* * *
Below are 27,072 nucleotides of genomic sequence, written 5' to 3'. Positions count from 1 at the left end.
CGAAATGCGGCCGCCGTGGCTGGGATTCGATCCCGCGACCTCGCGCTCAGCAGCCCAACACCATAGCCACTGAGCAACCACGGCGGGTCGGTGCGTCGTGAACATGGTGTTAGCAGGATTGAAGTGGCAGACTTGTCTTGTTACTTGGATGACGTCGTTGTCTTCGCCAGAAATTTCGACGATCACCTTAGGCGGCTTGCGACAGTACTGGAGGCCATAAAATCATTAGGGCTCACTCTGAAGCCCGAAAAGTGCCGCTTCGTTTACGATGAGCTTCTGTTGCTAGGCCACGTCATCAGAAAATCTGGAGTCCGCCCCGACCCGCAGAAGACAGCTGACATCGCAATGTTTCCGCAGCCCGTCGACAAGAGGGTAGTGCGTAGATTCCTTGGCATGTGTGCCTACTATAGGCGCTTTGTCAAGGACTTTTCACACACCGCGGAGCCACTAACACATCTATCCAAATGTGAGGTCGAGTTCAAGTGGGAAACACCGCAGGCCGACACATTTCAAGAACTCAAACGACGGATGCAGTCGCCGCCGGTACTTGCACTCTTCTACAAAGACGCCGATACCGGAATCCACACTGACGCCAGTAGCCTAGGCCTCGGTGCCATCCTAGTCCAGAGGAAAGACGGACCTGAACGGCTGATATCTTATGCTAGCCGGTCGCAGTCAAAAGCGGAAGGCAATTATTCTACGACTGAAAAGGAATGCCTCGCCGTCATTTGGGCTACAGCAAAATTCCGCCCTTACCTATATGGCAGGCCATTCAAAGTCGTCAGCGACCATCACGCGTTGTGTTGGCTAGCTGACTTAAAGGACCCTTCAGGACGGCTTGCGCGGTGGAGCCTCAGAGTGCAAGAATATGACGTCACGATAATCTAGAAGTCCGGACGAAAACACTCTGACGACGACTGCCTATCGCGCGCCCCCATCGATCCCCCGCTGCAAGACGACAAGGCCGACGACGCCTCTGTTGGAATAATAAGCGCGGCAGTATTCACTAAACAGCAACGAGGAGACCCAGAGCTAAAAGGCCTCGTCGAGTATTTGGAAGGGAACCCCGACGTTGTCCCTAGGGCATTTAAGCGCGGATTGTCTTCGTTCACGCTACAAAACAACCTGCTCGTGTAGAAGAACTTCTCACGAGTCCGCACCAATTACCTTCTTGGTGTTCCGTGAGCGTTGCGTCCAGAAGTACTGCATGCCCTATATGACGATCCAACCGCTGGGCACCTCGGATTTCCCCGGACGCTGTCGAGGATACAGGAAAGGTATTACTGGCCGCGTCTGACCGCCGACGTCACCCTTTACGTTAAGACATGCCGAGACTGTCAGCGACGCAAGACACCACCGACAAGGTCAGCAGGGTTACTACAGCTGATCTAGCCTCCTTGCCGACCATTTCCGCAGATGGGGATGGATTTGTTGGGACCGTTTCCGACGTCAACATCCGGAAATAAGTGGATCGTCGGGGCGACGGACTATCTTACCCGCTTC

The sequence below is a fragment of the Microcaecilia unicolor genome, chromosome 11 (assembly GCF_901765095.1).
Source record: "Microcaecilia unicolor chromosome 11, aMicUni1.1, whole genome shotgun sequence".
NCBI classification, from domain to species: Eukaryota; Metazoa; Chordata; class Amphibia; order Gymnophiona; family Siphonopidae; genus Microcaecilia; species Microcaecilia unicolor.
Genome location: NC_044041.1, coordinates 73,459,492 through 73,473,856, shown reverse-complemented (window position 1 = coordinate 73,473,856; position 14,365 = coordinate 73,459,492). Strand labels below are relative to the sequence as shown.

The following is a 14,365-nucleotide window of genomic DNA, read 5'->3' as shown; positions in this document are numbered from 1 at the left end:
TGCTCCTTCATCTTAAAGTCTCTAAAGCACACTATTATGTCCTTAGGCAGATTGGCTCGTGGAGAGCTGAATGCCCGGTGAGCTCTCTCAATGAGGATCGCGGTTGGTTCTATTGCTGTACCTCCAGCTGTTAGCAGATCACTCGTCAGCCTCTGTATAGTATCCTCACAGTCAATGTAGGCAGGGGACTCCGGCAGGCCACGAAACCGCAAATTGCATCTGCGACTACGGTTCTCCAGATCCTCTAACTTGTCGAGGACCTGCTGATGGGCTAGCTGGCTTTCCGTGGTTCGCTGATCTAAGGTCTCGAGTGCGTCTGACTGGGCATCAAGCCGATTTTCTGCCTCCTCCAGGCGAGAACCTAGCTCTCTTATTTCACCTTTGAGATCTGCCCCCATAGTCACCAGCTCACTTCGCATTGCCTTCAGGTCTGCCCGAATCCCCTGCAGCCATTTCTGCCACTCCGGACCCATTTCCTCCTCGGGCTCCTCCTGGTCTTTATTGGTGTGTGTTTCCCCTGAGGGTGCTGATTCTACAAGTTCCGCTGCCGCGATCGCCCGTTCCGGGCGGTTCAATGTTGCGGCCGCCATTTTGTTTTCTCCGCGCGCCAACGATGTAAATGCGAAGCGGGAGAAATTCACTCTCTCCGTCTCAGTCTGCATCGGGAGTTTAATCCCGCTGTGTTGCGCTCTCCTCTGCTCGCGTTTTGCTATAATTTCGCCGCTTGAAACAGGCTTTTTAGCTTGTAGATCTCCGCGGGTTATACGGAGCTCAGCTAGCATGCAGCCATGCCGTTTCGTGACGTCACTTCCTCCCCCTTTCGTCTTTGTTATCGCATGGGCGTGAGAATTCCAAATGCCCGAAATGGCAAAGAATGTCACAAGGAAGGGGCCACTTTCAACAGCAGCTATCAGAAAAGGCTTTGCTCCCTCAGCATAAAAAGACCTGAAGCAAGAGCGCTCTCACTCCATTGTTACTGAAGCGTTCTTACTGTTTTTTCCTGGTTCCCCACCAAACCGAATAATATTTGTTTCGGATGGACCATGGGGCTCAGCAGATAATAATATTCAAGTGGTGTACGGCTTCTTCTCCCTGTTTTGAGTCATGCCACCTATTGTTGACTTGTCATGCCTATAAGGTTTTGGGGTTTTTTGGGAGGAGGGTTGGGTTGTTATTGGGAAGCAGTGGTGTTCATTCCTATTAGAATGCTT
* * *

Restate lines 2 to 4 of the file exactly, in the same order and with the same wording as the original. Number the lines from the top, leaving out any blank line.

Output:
CGAAATGCGGCCGCCGTGGCTGGGATTCGATCCCGCGACCTCGCGCTCAGCAGCCCAACACCATAGCCACTGAGCAACCACGGCGGGTCGGTGCGTCGTGAACATGGTGTTAGCAGGATTGAAGTGGCAGACTTGTCTTGTTACTTGGATGACGTCGTTGTCTTCGCCAGAAATTTCGACGATCACCTTAGGCGGCTTGCGACAGTACTGGAGGCCATAAAATCATTAGGGCTCACTCTGAAGCCCGAAAAGTGCCGCTTCGTTTACGATGAGCTTCTGTTGCTAGGCCACGTCATCAGAAAATCTGGAGTCCGCCCCGACCCGCAGAAGACAGCTGACATCGCAATGTTTCCGCAGCCCGTCGACAAGAGGGTAGTGCGTAGATTCCTTGGCATGTGTGCCTACTATAGGCGCTTTGTCAAGGACTTTTCACACACCGCGGAGCCACTAACACATCTATCCAAATGTGAGGTCGAGTTCAAGTGGGAAACACCGCAGGCCGACACATTTCAAGAACTCAAACGACGGATGCAGTCGCCGCCGGTACTTGCACTCTTCTACAAAGACGCCGATACCGGAATCCACACTGACGCCAGTAGCCTAGGCCTCGGTGCCATCCTAGTCCAGAGGAAAGACGGACCTGAACGGCTGATATCTTATGCTAGCCGGTCGCAGTCAAAAGCGGAAGGCAATTATTCTACGACTGAAAAGGAATGCCTCGCCGTCATTTGGGCTACAGCAAAATTCCGCCCTTACCTATATGGCAGGCCATTCAAAGTCGTCAGCGACCATCACGCGTTGTGTTGGCTAGCTGACTTAAAGGACCCTTCAGGACGGCTTGCGCGGTGGAGCCTCAGAGTGCAAGAATATGACGTCACGATAATCTAGAAGTCCGGACGAAAACACTCTGACGACGACTGCCTATCGCGCGCCCCCATCGATCCCCCGCTGCAAGACGACAAGGCCGACGACGCCTCTGTTGGAATAATAAGCGCGGCAGTATTCACTAAACAGCAACGAGGAGACCCAGAGCTAAAAGGCCTCGTCGAGTATTTGGAAGGGAACCCCGACGTTGTCCCTAGGGCATTTAAGCGCGGATTGTCTTCGTTCACGCTACAAAACAACCTGCTCGTGTAGAAGAACTTCTCACGAGTCCGCACCAATTACCTTCTTGGTGTTCCGTGAGCGTTGCGTCCAGAAGTACTGCATGCCCTATATGACGATCCAACCGCTGGGCACCTCGGATTTCCCCGGACGCTGTCGAGGATACAGGAAAGGTATTACTGGCCGCGTCTGACCGCCGACGTCACCCTTTACGTTAAGACATGCCGAGACTGTCAGCGACGCAAGACACCACCGACAAGGTCAGCAGGGTTACTACAGCTGATCTAGCCTCCTTGCCGACCATTTCCGCAGATGGGGATGGATTTGTTGGGACCGTTTCCGACGTCAACATCCGGAAATAAGTGGATCGTCGGGGCGACGGACTATCTTACCCGCTTC

The sequence below is a fragment of the Microcaecilia unicolor genome, chromosome 11 (assembly GCF_901765095.1).
Source record: "Microcaecilia unicolor chromosome 11, aMicUni1.1, whole genome shotgun sequence".